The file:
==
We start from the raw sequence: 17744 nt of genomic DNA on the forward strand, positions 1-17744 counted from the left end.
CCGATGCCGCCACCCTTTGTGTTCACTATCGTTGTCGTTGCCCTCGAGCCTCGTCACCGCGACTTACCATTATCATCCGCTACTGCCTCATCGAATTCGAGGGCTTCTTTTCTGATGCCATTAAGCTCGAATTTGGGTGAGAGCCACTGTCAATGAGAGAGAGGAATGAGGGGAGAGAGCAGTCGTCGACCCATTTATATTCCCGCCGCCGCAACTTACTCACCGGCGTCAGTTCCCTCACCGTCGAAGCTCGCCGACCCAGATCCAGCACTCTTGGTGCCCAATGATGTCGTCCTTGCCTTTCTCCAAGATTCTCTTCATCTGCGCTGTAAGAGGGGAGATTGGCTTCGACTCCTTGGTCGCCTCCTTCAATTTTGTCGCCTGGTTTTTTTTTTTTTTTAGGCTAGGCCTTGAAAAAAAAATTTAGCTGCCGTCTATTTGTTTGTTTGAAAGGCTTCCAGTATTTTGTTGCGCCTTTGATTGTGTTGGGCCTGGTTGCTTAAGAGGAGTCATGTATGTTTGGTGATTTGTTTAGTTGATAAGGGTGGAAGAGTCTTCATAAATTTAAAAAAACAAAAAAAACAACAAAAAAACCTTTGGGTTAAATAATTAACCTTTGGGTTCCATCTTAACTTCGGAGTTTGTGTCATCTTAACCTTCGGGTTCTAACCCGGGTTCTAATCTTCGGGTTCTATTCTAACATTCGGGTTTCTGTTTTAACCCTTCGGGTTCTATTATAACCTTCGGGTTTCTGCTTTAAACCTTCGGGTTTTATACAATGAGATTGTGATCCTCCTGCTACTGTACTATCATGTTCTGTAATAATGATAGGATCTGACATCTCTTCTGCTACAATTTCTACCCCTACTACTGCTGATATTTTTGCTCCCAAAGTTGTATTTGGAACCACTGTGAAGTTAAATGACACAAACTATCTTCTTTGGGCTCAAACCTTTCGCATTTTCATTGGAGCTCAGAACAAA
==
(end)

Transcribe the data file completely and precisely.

We start from the raw sequence: 17744 nt of genomic DNA on the forward strand, positions 1-17744 counted from the left end.
CCGATGCCGCCACCCTTTGTGTTCACTATCGTTGTCGTTGCCCTCGAGCCTCGTCACCGCGACTTACCATTATCATCCGCTACTGCCTCATCGAATTCGAGGGCTTCTTTTCTGATGCCATTAAGCTCGAATTTGGGTGAGAGCCACTGTCAATGAGAGAGAGGAATGAGGGGAGAGAGCAGTCGTCGACCCATTTATATTCCCGCCGCCGCAACTTACTCACCGGCGTCAGTTCCCTCACCGTCGAAGCTCGCCGACCCAGATCCAGCACTCTTGGTGCCCAATGATGTCGTCCTTGCCTTTCTCCAAGATTCTCTTCATCTGCGCTGTAAGAGGGGAGATTGGCTTCGACTCCTTGGTCGCCTCCTTCAATTTTGTCGCCTGGTTTTTTTTTTTTTTTAGGCTAGGCCTTGAAAAAAAAATTTAGCTGCCGTCTATTTGTTTGTTTGAAAGGCTTCCAGTATTTTGTTGCGCCTTTGATTGTGTTGGGCCTGGTTGCTTAAGAGGAGTCATGTATGTTTGGTGATTTGTTTAGTTGATAAGGGTGGAAGAGTCTTCATAAATTTAAAAAAACAAAAAAAACAACAAAAAAACCTTTGGGTTAAATAATTAACCTTTGGGTTCCATCTTAACTTCGGAGTTTGTGTCATCTTAACCTTCGGGTTCTAACCCGGGTTCTAATCTTCGGGTTCTATTCTAACATTCGGGTTTCTGTTTTAACCCTTCGGGTTCTATTATAACCTTCGGGTTTCTGCTTTAAACCTTCGGGTTTTATACAATGAGATTGTGATCCTCCTGCTACTGTACTATCATGTTCTGTAATAATGATAGGATCTGACATCTCTTCTGCTACAATTTCTACCCCTACTACTGCTGATATTTTTGCTCCCAAAGTTGTATTTGGAACCACTGTGAAGTTAAATGACACAAACTATCTTCTTTGGGCTCAAACCTTTCGCATTTTCATTGGAGCTCAGAACAAA